Area ’88: MADOX-01

Wish fulfillment stories are nothing new in anime, but the theme is commonly applied to dorky guys finding themselves thrust into the companionship of attractive women with an unusual interest in them. Metal Skin Panic MADOX-01 throws that cliché for a…

Wish fulfillment stories are nothing new in anime, but the theme is commonly applied to dorky guys finding themselves thrust into the companionship of attractive women with an unusual interest in them. Metal Skin Panic MADOX-01 throws that cliché for a twist by focusing on an admittedly dorky protagonist who actually has a girlfriend, and instead of having a attractive woman wander into his life he has an experimental military powered suit literally dropped into his possession.

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Thus instead of fetishizing a perfect-yet-unobtainable woman, MADOX-01 obsesses over the mechanical detail of the titular mecha and and concerns the hijinx surrounding our dopey protagonist Kouji, who finds himself unable to take off the suit. Its a weird mix to be sure: frighteningly detailed illustrations of the mechanicals of the MADOX-01 contrasted with the rather plain character designs by Hideki Tamura (who has no other character design credits to his name, oddly), all the while set in a comedy feature. Instead of the typical slapstick jokes most comedy anime seems to favor, MADOX-01 focuses on the slightly more subdued humor of Kouji trying to function in modern day Tokyo while wearing a huge power suit and the difficulties of doing simple things like eating a boxed lunch.

It isn’t straight comedy, as there’s a crazy military lieutenant who’s trying to destroy the MADOX-01 with his experimental tank, adding extra difficulty to Kouji’s plight as he tries to meet his girlfriend for their date. I’ve never been a big fan of Shinji Aramaki’s directorial works, as the guy tends to deliver straightforward stories without much style. In that regard, MADOX-01 might be one of my favorites that he’s done since he does a great job blending the action, comedy and mechanical obsession into a thirty minute running time that never feels rushed or forced.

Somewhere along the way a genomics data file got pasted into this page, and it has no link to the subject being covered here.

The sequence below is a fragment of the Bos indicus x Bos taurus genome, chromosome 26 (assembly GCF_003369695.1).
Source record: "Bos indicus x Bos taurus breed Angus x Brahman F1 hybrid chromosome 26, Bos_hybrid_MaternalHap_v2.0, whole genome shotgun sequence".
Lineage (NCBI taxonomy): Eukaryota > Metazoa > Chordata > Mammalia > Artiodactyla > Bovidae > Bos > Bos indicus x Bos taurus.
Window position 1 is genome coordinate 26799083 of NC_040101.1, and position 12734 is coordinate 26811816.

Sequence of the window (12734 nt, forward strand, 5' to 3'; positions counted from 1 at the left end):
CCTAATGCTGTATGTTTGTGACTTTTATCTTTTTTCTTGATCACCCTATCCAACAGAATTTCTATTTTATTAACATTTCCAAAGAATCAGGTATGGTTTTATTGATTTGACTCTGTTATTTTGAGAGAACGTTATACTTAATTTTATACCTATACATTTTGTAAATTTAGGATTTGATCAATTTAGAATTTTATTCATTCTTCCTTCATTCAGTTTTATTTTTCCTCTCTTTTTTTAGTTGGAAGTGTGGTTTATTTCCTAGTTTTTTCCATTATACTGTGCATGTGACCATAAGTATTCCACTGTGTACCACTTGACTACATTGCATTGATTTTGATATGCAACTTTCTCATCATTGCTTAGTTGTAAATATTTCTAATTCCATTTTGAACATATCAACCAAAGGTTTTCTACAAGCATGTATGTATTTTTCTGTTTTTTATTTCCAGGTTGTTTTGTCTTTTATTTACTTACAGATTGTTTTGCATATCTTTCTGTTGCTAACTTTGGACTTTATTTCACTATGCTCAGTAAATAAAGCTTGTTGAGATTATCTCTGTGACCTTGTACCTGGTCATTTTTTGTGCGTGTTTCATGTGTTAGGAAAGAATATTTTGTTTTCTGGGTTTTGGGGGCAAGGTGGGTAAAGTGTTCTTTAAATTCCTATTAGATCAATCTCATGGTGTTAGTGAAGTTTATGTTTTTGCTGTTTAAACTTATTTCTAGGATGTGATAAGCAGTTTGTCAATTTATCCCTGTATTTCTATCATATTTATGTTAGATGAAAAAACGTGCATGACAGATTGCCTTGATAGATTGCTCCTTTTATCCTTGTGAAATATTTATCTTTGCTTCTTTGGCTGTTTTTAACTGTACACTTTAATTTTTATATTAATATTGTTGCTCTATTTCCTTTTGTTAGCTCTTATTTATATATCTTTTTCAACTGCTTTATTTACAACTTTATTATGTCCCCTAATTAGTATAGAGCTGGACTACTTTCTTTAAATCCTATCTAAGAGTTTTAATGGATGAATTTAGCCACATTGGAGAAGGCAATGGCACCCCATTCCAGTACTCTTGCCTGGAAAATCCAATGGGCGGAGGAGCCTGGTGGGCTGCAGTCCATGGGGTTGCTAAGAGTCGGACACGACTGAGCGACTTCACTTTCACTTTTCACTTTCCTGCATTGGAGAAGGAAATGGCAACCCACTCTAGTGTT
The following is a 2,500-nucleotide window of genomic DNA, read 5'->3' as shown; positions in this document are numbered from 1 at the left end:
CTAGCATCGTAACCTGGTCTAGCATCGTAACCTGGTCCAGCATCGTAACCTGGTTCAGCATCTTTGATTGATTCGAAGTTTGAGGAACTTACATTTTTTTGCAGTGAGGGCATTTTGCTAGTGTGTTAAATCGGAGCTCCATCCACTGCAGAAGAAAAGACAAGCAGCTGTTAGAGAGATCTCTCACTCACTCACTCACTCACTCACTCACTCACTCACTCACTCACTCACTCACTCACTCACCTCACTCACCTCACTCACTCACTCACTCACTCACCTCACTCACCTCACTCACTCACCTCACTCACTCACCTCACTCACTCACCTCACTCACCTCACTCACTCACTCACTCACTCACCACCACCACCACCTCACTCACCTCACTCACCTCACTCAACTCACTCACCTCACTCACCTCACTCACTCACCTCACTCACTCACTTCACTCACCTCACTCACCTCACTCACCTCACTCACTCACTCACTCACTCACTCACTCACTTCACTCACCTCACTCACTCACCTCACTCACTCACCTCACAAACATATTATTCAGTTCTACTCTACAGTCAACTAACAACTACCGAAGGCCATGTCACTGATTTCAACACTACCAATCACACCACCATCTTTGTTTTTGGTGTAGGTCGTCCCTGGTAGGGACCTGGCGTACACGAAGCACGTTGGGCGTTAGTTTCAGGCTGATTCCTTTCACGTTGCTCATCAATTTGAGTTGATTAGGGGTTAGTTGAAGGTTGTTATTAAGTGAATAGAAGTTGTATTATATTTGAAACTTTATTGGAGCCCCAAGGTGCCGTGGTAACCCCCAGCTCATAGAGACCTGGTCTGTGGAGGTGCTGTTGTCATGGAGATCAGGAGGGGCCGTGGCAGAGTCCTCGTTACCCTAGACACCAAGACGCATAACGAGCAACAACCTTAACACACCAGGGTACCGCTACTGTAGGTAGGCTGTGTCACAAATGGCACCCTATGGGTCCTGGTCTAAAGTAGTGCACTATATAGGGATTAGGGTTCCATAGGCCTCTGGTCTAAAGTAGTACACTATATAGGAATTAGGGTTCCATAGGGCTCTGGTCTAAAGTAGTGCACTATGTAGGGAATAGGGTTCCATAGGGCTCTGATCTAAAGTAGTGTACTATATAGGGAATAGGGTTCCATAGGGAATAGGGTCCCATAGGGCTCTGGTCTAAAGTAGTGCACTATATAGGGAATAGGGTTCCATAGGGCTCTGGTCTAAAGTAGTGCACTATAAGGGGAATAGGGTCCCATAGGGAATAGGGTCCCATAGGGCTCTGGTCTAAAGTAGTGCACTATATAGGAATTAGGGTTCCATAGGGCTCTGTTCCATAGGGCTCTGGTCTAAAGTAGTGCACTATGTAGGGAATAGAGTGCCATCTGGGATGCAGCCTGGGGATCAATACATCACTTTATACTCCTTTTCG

Aramaki also handles some of the mechanical design along with Kimitoshi Yamane (who went on to do design work for just about every recent Gundam series as well as titles like Xam’d) and the quality shows. MADOX-01 was an ARTMIC (the guys who did Bubblegum Crisis, Genocyber and others) production, so mechanical detail isn’t surprising, although certain still shots are staggeringly detailed (yes, at times even exceeding seven layers of shading). The animation throughout is of a general high quality and there isn’t much to find fault with.

MADOX-01 is the perfect example of a one-shot OAV done right; the kind of story that wouldn’t work well as an entire series and simple enough to fit well into a short running time. The light-hearted nature of the OAV is such that it could appeal to non-mecha fans while still offering enough robot porn to appeal to the hardcore mecha meatheads. This is the kind of title that we should be talking about when lamenting the loss of the OAV; the kind of title that wouldn’t work as a short TV series and isn’t quite enough for a full movie.

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